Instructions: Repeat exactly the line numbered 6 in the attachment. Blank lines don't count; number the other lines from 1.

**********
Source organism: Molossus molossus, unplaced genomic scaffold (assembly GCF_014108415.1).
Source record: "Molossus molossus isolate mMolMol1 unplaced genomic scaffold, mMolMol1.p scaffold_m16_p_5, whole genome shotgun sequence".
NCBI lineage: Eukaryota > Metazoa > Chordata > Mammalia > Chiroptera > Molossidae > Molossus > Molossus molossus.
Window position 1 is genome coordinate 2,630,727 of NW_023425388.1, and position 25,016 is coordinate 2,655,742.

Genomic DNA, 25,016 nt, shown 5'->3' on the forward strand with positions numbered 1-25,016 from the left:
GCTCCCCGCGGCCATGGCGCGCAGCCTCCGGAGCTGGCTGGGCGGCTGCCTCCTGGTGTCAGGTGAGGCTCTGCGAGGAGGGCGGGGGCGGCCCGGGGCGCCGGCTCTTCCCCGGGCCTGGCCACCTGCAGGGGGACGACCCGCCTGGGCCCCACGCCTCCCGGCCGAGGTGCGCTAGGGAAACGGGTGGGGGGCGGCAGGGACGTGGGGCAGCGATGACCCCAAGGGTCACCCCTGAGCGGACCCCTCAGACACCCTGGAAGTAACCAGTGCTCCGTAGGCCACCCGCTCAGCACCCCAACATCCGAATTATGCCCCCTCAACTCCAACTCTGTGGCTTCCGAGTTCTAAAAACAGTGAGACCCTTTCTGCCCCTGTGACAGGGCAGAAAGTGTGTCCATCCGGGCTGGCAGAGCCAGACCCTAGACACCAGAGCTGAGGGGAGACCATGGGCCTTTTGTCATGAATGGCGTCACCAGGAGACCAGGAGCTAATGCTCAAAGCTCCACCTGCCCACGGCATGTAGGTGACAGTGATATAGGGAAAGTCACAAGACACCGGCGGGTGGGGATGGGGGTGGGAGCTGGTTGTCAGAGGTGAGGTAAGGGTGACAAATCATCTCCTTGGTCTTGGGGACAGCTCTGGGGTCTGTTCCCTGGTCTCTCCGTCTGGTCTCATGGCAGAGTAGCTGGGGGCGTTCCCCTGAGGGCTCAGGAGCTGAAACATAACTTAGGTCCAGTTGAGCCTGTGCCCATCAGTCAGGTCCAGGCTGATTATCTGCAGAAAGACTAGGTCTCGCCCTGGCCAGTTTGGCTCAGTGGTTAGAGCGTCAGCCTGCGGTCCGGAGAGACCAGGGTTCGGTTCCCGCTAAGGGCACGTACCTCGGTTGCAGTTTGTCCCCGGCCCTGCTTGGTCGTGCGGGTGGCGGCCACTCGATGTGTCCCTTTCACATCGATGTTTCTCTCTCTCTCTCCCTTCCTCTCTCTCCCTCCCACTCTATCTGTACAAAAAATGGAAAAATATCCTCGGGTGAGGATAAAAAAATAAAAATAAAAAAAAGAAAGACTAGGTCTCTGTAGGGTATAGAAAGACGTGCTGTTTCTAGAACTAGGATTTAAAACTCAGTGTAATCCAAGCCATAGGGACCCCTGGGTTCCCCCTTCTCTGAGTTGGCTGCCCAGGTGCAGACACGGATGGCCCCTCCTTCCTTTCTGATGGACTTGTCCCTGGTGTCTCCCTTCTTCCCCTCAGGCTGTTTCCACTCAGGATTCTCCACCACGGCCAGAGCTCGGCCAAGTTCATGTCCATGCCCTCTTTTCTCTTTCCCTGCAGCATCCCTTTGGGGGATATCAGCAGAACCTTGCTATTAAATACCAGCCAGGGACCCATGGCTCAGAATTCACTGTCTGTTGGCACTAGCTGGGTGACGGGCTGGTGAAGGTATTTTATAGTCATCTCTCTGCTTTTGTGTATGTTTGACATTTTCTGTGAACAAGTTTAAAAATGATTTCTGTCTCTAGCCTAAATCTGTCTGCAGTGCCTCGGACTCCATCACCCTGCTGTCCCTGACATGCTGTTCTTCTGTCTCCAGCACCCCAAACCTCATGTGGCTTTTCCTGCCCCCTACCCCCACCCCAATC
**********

GCTCCCCGCGGCCATGGCGCGCAGCCTCCGGAGCTGGCTGGGCGGCTGCCTCCTGGTGTCAGGTGAGGCTCTGCGAGGAGGGCGGGGGCGGCCCGGGGCGCCGGCTCTTCCCCGGGCCTGGCCACCTGCAGGGGGACGACCCGCCTGGGCCCCACGCCTCCCGGCCGAGGTGCGCTAGGGAAACGGGTGGGGGGCGGCAGGGACGTGGGGCAGCGATGACCCCAAGGGTCACCCCTGAGCGGACCCCTCAGACACCCTGGAAGTAACCAGTGCTCCGTAGGCCACCCGCTCAGCACCCCAACATCCGAATTATGCCCCCTCAACTCCAACTCTGTGGCTTCCGAGTTCTAAAAACAGTGAGACCCTTTCTGCCCCTGTGACAGGGCAGAAAGTGTGTCCATCCGGGCTGGCAGAGCCAGACCCTAGACACCAGAGCTGAGGGGAGACCATGGGCCTTTTGTCATGAATGGCGTCACCAGGAGACCAGGAGCTAATGCTCAAAGCTCCACCTGCCCACGGCATGTAGGTGACAGTGATATAGGGAAAGTCACAAGACACCGGCGGGTGGGGATGGGGGTGGGAGCTGGTTGTCAGAGGTGAGGTAAGGGTGACAAATCATCTCCTTGGTCTTGGGGACAGCTCTGGGGTCTGTTCCCTGGTCTCTCCGTCTGGTCTCATGGCAGAGTAGCTGGGGGCGTTCCCCTGAGGGCTCAGGAGCTGAAACATAACTTAGGTCCAGTTGAGCCTGTGCCCATCAGTCAGGTCCAGGCTGATTATCTGCAGAAAGACTAGGTCTCGCCCTGGCCAGTTTGGCTCAGTGGTTAGAGCGTCAGCCTGCGGTCCGGAGAGACCAGGGTTCGGTTCCCGCTAAGGGCACGTACCTCGGTTGCAGTTTGTCCCCGGCCCTGCTTGGTCGTGCGGGTGGCGGCCACTCGATGTGTCCCTTTCACATCGATGTTTCTCTCTCTCTCTCCCTTCCTCTCTCTCCCTCCCACTCTATCTGTACAAAAAATGGAAAAATATCCTCGGGTGAGGATAAAAAAATAAAAATAAAAAAAAGAAAGACTAGGTCTCTGTAGGGTATAGAAAGACGTGCTGTTTCTAGAACTAGGATTTAAAACTCAGTGTAATCCAAGCCATAGGGACCCCTGGGTTCCCCCTTCTCTGAGTTGGCTGCCCAGGTGCAGACACGGATGGCCCCTCCTTCCTTTCTGATGGACTTGTCCCTGGTGTCTCCCTTCTTCCCCTCAGGCTGTTTCCACTCAGGATTCTCCACCACGGCCAGAGCTCGGCCAAGTTCATGTCCATGCCCTCTTTTCTCTTTCCCTGCAGCATCCCTTTGGGGGATATCAGCAGAACCTTGCTATTAAATACCAGCCAGGGACCCATGGCTCAGAATTCACTGTCTGTTGGCACTAGCTGGGTGACGGGCTGGTGAAGGTATTTTATAGTCATCTCTCTGCTTTTGTGTATGTTTGACATTTTCTGTGAACAAGTTTAAAAATGATTTCTGTCTCTAGCCTAAATCTGTCTGCAGTGCCTCGGACTCCATCACCCTGCTGTCCCTGACATGCTGTTCTTCTGTCTCCAGCACCCCAAACCTCATGTGGCTTTTCCTGCCCCCTACCCCCACCCCAATC